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Positive Airway Pressure for the Treatment of Asthma

This study has been completed.
Sponsor:
Collaborator:
National Heart, Lung, and Blood Institute (NHLBI)
Information provided by (Responsible Party):
Robert L. Owens, Brigham and Women's Hospital
ClinicalTrials.gov Identifier:
NCT01154699
First received: June 18, 2010
Last updated: May 11, 2017
Last verified: May 2017
  Purpose
Asthma is an extremely common disorder, which is becoming more prevalent. The purpose of this study is to examine how nocturnal lung volumes contribute to asthma severity, which may explain part of the link between asthma and obesity. The investigators seek to test the hypothesis that raising lung volumes during the night will improve asthma symptoms. The investigators work may lead to new targets for therapy.

Condition Intervention
Asthma Sleep Apnea Device: Bilevel PAP (4 weeks) Other: Usual Care (4 weeks) Other: Washout Period (4 weeks)

Study Type: Interventional
Study Design: Allocation: Randomized
Intervention Model: Crossover Assignment
Masking: No masking
Primary Purpose: Treatment
Official Title: Positive Airway Pressure for the Treatment of Asthma

Further study details as provided by Robert L. Owens, Brigham and Women's Hospital:

Primary Outcome Measures:
  • Asthma Control Test [ Time Frame: Every 4 weeks during the 12 week study (at the start and end of the Usual Care period, and at the start and end of the Bilevel PAP intervention period) ]
    Well validated questionnaire of asthma symptoms which includes 5 written questions. Each question is answered on a scale of 1-5, which are summed to report a range of asthma control from 5 to 25 (higher score indicates better asthma control).

  • Airway Reactivity as Measured by Methacholine Challenge (PC20) [ Time Frame: Every 4 weeks during the 12 week study (at the start and end of the usual care period, and at the start and end of the Bilevel PAP intervention period) ]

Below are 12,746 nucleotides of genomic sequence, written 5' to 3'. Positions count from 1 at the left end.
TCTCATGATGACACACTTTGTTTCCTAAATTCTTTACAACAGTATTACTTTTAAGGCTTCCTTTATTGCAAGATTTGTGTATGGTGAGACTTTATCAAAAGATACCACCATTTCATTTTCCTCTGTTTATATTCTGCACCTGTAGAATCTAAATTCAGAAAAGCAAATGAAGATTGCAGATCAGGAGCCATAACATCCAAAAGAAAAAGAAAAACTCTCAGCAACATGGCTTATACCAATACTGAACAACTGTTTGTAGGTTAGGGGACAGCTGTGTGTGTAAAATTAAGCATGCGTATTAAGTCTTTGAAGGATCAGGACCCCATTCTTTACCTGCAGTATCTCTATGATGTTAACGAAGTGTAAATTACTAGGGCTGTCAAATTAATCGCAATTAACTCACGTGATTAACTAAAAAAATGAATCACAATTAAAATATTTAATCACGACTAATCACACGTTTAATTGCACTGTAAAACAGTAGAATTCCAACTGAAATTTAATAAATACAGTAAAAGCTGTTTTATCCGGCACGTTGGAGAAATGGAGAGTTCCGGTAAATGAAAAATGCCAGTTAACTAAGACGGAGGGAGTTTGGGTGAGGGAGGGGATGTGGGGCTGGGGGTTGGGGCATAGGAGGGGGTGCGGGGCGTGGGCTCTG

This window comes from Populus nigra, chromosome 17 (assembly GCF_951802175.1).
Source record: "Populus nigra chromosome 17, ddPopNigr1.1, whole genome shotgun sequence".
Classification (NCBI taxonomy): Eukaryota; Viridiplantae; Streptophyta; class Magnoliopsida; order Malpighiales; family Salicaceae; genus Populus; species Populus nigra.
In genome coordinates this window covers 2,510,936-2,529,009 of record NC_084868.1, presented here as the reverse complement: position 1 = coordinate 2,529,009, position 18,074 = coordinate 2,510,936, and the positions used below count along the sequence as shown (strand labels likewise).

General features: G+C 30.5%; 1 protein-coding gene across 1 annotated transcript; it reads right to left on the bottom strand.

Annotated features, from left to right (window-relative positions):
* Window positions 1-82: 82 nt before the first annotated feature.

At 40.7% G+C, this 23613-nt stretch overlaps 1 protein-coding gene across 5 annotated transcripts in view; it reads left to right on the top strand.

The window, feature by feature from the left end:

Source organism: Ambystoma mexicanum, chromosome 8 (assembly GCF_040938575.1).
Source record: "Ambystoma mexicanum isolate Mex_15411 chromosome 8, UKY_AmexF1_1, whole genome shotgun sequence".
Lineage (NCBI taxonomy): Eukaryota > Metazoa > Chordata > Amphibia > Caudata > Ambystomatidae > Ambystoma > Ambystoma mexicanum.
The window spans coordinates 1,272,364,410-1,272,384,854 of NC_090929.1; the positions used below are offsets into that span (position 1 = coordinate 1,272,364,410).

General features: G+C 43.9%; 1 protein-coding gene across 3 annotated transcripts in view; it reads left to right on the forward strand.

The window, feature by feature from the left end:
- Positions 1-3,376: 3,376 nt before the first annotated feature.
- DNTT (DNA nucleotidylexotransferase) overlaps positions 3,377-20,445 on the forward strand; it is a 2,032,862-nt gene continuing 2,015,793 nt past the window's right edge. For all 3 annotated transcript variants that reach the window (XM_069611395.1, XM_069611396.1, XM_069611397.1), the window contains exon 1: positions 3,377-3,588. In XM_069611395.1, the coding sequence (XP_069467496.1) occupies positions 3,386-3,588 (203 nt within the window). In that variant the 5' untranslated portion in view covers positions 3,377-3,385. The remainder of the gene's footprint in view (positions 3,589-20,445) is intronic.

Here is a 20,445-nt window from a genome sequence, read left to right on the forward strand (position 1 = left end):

This is a physiological measurement derived from repeated breathing maneuvers which measures airway reactivity. Subjects are exposed to higher and higher concentrations of an airway irritant (in this case methacholine), and between each dose perform spirometry. The test is stopped after the forced expiratory volume in 1 second (FEV1) falls 20% below the baseline. The concentration of methacholine at which this occurs is called the PC20. Methacholine challenges are routinely used in the diagnosis of asthma, and in many asthma research studies to measure changes in airway reactivity.


Secondary Outcome Measures:
  • Epworth Sleepiness Scale (ESS) [ Time Frame: Every 4 weeks during the 12 week study (at the start and end of the usual care period, and at the start and end of the Bilevel PAP intervention period) ]
    8 item questionnaire to measure daytime sleepiness, with total score reported 0 (less sleepy) to 24 (most sleepy). Scores greater than or equal to 10 are considered excessive daytime sleepiness.

  • Pittsburgh Sleep Quality Index (PSQI) [ Time Frame: Every 4 weeks during the 12 week study (at the start and end of the usual care period, and at the start and end of the Bilevel PAP intervention period) ]
    Well validated questionnaire used frequently to measure sleep quality over the prior 1 month. It consists of 19 individual items that combine to form 7 components summed to create one global score. The overall score is between 0 (better sleep) and 21 (worse sleep).

  • Short Form (SF-36) Health Survey [ Time Frame: Every 4 weeks during the 12 week study (at the start and end of the usual care period, and at the start and end of the Bilevel PAP intervention period) ]
    Well validated quality of life questionnaire that measures eight sub-sections, which are summed to yield a score from 0 (maximal disability) to 100 (no disability). The eight subsections are: vitality, physical functioning, bodily pain, general health perceptions, physical role functioning, emotional role functioning, social role functioning, mental health.